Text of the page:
It’s a measure of the parlous standing of the Labor Party in Australian politics that this budget will almost certainly not be seen as a triumph. But for Wayne Swan, at least, I think it is. The Labor Treasurer has pulled off a savings program the likes of which Peter Costello could never have delivered.
Think about it: faced with one of the most dangerous economic situations since the Great Depression, the Labor government had the courage to spend up big to stimulate the economy — but also the discipline to return the budget to surplus, far faster than any other developed country.
But events have turned against Julia Gillard’s government. With Craig Thomson and the Health Services Union still dominating the headlines this morning, and with the electorate seemingly deaf to any good news that the government tries to announce, it’s likely this budget won’t make much of a dent in Labor’s standing among voters.
That’s a shame, because this is an economically sound budget that deserves a far better political reception than it will likely receive.
Take a look at the big picture macro-economic forecasts in Budget Paper 1 and you’ll find a surprisingly optimistic assessment of Australia’s economic position. Gross domestic product is expected to grow by a healthy 3.25 per cent next year, and 3 per cent the year after, which will hold unemployment at around 5.5 per cent for the foreseeable future. And inflation will remain "well-contained", to use the Treasury’s phrase, a potentially hopeful code word for those seeking further rate cuts from the Reserve Bank this year. CPI will be only 1.25 per cent in the year to June this year, before rebounding to a still manageable 3.25 per cent next year under the modest influence of the carbon price.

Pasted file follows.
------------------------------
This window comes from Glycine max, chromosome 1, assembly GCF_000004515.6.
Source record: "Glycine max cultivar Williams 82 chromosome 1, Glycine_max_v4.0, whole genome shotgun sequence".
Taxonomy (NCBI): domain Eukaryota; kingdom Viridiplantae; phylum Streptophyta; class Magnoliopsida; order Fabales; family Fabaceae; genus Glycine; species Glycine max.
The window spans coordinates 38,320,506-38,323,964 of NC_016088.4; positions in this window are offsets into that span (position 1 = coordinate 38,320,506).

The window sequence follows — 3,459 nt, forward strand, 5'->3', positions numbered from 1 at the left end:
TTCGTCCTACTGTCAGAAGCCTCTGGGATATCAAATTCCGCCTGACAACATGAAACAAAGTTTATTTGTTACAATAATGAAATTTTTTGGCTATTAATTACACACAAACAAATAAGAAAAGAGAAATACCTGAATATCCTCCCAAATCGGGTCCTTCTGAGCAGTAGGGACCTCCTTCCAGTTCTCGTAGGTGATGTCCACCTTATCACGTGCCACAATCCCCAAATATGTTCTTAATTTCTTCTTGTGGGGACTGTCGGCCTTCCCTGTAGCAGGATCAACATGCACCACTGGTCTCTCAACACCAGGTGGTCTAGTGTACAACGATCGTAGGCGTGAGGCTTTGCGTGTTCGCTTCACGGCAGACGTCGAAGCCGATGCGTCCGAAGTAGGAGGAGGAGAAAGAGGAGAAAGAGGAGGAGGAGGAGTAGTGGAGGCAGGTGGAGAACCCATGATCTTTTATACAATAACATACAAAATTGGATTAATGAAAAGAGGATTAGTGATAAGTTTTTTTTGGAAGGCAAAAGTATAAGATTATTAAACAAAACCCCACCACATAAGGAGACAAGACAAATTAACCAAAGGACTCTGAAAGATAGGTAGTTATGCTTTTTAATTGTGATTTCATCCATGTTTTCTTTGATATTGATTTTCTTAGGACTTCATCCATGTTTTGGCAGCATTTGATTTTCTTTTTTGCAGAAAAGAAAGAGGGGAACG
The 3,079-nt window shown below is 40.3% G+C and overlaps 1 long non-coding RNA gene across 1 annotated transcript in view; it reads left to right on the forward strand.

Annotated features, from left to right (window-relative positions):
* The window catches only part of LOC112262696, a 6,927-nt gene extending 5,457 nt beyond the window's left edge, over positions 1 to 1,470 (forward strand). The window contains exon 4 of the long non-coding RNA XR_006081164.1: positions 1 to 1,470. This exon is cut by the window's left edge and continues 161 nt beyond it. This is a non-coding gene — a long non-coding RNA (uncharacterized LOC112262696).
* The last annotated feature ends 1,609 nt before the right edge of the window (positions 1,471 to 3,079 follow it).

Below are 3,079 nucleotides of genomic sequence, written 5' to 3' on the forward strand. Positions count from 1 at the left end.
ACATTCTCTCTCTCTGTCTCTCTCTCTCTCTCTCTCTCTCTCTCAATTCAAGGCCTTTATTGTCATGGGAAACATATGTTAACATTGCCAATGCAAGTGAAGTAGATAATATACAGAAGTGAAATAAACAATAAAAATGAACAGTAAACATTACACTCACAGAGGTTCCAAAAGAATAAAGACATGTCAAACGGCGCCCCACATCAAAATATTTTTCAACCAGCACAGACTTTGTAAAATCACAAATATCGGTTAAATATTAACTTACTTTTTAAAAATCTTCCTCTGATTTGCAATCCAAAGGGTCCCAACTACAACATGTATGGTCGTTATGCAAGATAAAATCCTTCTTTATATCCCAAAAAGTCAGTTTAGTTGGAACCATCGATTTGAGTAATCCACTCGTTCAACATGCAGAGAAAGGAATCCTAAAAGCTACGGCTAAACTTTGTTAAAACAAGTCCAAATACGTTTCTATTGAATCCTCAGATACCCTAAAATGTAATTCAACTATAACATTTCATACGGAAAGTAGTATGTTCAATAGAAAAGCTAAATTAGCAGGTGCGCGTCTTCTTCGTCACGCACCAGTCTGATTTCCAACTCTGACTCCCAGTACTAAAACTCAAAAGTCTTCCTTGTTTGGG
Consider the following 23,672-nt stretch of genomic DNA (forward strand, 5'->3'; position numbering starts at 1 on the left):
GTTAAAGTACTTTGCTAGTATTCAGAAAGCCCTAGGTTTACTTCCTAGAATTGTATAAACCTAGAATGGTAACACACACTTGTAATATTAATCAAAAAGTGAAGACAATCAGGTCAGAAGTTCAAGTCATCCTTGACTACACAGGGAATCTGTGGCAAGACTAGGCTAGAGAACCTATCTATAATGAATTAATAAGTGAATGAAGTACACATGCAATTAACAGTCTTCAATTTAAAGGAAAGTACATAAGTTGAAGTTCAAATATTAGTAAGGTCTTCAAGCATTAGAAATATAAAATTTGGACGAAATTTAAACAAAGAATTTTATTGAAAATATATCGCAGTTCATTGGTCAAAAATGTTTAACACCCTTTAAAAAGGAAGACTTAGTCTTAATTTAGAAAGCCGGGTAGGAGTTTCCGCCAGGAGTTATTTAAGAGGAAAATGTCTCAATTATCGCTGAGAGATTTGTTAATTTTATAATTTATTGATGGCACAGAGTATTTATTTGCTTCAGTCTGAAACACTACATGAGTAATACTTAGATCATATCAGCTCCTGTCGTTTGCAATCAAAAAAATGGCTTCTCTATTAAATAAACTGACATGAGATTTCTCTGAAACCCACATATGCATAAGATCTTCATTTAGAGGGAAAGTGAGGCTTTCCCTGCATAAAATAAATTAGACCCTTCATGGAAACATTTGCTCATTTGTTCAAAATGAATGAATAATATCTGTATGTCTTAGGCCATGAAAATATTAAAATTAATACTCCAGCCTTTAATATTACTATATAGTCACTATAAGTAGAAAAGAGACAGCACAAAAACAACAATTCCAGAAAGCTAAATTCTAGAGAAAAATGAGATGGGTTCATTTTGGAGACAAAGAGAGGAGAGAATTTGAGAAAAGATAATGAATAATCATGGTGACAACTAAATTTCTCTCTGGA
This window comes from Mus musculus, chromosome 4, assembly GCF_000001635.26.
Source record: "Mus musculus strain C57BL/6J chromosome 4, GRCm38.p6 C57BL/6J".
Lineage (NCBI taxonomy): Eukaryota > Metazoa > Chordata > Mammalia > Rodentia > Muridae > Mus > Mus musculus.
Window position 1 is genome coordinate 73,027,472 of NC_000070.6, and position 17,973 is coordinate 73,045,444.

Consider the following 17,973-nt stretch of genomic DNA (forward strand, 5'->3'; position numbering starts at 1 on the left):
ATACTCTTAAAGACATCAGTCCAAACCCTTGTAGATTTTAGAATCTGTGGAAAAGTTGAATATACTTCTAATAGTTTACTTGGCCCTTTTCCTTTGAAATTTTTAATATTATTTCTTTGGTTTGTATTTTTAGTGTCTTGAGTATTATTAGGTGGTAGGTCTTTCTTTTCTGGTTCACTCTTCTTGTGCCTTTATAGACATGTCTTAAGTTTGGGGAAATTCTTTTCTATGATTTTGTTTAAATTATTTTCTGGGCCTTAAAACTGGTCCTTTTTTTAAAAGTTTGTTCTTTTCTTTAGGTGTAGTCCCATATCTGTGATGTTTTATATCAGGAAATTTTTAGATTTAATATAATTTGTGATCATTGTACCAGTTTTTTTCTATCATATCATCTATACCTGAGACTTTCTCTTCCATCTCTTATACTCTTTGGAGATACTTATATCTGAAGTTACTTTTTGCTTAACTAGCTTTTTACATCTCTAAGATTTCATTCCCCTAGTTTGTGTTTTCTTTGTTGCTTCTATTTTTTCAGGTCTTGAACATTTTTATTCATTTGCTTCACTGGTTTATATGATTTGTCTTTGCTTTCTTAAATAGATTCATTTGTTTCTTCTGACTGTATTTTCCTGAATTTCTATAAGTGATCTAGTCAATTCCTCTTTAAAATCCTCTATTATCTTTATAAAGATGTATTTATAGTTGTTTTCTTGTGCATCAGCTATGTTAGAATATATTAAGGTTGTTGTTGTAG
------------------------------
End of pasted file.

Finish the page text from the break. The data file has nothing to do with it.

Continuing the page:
Speaking of the carbon tax: its rolling out is not expected to have a "material impact" on the domestic economy. Treasury thinks it will have essentially no discernible impact on unemployment, for instance, and expects investment in the resources sector to continue apace.
And the mining boom shows no sign of running its course. Investment is estimated at $120 billion in 2012-13 alone, with a resources investment pipeline approaching $450 billion. That’s a mind-boggling half a trillion dollars in expected investment for giant projects like Olympic Dam in South Australia, not to mention the myriad of coal and gas projects in Queensland and Western Australia.
The robust optimism of the budget papers is underpinned by a nuanced analysis of the state of Australia’s domestic economy, which the boffins at Treasury think is in much ruder health than many (including yours truly) believe.
For a start, they argue, the resources boom will spill over to other sectors such as construction, mining services, and engineering. "The patchwork economy is mufti-faceted," they argue, pointing out that there are non-mining sectors that are still doing well, such as health care, education, social assistance and professional, scientific and technical services. Treasury writes that there are even "pockets of strength" in manufacturing.
In summary, while "there is a complex structural transition occurring in the economy", it is still growing at "around trend". Even leaving out mining, the non-resources part of the economy will still expand, albeit at only 2 per cent or so. Consumers won’t be binge-spending 2007 style, and this will contribute to flat housing demand and slightly negative dwelling investment. But household consumption will grow at 3 per cent, a good sign for the long term as householders focus on rebuilding their savings and paying down debt. Similarly, wages will grow modestly but sustainably, at around 3.75 per cent.
It all adds up to an economy that is waving, not drowning. The fundamentals, say Treasury, remain strong, and the outlook favourable. Don’t get your hard hat out yet.
Because of this, the government is in rather better shape fiscally than might have been assumed.